) -- What's happening in small business today?

1. Legislation seeks to curb 1099-K requirements.

Congressman Aaron Shock

(R-Ill.) introduced on Wednesday legislation to prohibit the IRS from implementing the

1099-K form

because it creates an unnecessary reporting burden on small businesses. It's called the 1099-K Overreach Prevention Act,

H.R. 3877


Republican John Thune of South Dakota plans to introduce the same legislation in the Senate.

The Housing and Economic Recovery Act of 2008 requires the IRS to collect a document known as a 1099-K from third-party payment entities such as credit card companies. The 1099-K will show all credit transactions within a merchant's business for a given year.

"Unfortunately, the IRS is using the 1099-K to add additional burdens on small-business tax forms by requiring them to reconcile this report with the merchants' own internal numbers, which was not the original intent of the law," the press release says.

Customers asking for cash back, returning merchandise bought on credit for cash or collecting deposits for rentals can all lead to discrepancies when reconciliation occurs.

2. Eight things your employees need.

Pay raises and better benefits can go only so far with employees.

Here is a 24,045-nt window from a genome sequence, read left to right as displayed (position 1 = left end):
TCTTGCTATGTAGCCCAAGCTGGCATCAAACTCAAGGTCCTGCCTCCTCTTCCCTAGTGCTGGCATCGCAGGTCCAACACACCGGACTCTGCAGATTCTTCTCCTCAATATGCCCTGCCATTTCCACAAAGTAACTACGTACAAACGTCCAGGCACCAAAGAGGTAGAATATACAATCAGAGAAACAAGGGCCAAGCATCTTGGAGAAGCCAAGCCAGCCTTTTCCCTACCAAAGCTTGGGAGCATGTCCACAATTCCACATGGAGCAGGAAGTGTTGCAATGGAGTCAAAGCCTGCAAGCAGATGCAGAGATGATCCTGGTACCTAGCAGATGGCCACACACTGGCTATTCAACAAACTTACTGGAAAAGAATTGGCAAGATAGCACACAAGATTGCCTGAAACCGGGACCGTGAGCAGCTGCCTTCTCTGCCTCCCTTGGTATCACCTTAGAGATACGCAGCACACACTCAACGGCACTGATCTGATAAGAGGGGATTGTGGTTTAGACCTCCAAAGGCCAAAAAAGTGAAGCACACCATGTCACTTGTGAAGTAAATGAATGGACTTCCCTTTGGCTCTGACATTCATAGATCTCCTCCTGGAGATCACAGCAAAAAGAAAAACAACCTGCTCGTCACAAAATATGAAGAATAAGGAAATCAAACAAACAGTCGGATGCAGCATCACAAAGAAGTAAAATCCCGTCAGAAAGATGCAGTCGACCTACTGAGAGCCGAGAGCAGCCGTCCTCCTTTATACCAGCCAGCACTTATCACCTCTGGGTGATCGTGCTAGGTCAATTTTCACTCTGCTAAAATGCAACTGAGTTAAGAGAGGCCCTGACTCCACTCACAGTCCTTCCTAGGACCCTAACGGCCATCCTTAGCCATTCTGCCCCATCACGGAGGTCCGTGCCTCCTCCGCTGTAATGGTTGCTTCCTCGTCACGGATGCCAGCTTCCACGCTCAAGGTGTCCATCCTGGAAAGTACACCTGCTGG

came up with eight things to offer employees to get them performing at top levels to improve their commitment to the company and task at hand, work ethic and motivation.

Business owners need to give workers freedom, as in "don't micromanage every task" set upon employees; goals, which create a sense of purpose; and mission, to feel included in the bigger achievements of the company. Along with this, owners and heads of companies should set expectations; provide input; and look to connect with their employees.

Finally, employees need consistency when it comes to decision-making; and an awareness that if the job is done right, it can lead to "something more, either within or outside your company," the article says.

3. Small businesses' share of exports rising.


reports that small and midsize businesses have increased


, a good sign for President Barack Obama's target to double U.S. sales abroad by 2015.

Small and midsize companies accounted for 35% of exports in the third quarter, up from 32.8% in 2009, according to census data cited by



Still, some observers say the increases are not big enough, even with the effort by the government to help U.S. companies in their export business. Loosening export restrictions, such as those on selling components of military technology that may have commercial uses could help, the NSBA says.

-- Written by Laurie Kulikowski in New York.

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